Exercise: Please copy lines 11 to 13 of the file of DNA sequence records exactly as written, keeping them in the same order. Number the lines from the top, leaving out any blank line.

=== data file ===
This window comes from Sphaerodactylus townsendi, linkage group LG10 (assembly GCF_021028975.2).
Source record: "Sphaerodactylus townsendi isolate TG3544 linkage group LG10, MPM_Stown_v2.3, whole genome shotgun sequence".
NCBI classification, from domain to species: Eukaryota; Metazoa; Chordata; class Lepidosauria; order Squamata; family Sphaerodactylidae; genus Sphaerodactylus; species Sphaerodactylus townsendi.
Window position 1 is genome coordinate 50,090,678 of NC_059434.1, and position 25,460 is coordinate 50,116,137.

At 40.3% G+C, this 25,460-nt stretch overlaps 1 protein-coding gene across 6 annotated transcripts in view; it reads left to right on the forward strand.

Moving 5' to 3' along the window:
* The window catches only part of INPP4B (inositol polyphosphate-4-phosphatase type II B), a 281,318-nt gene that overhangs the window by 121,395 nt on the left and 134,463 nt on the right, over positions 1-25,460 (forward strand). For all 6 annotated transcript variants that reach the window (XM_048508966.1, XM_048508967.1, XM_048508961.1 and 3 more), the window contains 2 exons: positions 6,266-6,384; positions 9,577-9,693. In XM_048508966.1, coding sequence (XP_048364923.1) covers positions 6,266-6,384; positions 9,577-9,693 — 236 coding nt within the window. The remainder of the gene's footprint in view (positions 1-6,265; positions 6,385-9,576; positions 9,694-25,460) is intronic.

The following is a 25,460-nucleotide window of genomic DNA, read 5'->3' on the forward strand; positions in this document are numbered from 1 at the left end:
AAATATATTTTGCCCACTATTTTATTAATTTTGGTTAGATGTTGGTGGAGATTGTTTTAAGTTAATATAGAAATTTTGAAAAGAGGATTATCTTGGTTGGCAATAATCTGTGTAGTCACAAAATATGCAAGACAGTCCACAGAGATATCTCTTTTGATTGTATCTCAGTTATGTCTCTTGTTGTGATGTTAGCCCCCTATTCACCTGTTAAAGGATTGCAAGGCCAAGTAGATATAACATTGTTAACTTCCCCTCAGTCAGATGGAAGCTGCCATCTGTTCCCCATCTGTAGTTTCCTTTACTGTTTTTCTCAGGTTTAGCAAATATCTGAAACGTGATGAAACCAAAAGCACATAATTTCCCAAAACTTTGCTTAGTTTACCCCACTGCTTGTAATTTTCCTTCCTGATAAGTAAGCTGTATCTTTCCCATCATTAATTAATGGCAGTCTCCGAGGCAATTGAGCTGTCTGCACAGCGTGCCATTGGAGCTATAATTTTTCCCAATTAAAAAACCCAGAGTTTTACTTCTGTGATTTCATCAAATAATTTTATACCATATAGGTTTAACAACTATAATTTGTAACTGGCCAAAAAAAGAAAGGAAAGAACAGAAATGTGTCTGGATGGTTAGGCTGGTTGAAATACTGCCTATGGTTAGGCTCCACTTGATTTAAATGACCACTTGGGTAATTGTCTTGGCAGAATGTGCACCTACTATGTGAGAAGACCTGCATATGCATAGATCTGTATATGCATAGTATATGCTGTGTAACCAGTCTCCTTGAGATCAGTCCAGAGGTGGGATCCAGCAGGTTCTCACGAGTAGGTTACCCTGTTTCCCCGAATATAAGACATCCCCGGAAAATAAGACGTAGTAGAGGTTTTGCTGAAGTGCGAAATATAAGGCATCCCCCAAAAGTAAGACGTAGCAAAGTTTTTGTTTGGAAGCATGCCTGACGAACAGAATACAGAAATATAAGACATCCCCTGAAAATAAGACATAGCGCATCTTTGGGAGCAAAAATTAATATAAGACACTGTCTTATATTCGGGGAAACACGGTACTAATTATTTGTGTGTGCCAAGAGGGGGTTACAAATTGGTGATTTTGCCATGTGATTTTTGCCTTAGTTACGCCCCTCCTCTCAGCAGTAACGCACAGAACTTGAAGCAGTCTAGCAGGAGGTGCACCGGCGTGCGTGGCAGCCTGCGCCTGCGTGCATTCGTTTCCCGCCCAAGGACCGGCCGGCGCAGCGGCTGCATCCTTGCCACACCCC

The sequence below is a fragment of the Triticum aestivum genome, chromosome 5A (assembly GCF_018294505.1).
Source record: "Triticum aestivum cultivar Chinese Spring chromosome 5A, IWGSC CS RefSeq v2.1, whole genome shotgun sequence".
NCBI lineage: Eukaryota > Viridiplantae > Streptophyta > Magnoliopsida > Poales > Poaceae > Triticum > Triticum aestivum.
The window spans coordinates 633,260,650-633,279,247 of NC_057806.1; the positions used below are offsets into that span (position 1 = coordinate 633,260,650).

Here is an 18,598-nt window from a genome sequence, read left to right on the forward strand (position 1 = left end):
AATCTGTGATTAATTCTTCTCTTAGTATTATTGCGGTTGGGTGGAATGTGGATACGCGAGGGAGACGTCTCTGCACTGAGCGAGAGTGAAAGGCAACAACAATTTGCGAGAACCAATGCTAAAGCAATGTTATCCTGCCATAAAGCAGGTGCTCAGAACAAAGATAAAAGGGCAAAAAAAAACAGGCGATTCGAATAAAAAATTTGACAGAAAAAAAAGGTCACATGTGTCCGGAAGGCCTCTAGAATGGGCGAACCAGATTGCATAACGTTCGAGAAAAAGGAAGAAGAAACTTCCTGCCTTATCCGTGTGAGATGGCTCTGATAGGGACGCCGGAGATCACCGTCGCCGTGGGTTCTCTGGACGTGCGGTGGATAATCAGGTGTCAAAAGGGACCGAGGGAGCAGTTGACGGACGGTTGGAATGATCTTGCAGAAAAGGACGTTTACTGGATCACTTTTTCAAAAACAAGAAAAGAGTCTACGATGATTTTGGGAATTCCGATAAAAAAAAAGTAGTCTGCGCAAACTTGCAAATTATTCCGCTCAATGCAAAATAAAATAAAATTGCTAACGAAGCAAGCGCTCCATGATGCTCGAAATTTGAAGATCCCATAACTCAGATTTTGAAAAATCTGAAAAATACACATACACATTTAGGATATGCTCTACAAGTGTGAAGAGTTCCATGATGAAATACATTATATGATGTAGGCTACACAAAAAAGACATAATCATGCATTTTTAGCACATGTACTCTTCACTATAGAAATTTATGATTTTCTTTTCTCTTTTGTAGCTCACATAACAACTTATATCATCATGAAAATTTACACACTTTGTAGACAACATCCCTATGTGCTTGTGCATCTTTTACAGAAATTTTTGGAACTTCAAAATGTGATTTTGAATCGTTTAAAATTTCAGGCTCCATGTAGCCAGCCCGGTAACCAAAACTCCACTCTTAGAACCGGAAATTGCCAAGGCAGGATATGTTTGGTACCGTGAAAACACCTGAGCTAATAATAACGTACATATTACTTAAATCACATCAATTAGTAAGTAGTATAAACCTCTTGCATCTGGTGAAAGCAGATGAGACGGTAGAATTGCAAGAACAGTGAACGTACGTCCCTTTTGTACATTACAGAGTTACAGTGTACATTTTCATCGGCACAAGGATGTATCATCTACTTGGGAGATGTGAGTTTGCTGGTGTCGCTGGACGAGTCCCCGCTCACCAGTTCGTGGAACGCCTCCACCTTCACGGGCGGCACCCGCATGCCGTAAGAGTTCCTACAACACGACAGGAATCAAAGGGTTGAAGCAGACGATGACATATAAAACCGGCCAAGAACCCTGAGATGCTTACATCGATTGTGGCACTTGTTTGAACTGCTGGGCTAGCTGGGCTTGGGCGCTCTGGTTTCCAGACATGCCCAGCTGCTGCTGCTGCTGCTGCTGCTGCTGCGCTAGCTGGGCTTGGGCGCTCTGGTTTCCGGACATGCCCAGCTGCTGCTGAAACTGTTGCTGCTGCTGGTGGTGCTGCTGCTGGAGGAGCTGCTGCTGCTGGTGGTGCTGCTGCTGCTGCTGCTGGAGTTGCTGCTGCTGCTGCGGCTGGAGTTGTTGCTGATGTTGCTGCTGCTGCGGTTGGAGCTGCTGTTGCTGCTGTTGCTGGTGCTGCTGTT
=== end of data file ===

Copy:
Source record: "Triticum aestivum cultivar Chinese Spring chromosome 5A, IWGSC CS RefSeq v2.1, whole genome shotgun sequence".
NCBI lineage: Eukaryota > Viridiplantae > Streptophyta > Magnoliopsida > Poales > Poaceae > Triticum > Triticum aestivum.
The window spans coordinates 633,260,650-633,279,247 of NC_057806.1; the positions used below are offsets into that span (position 1 = coordinate 633,260,650).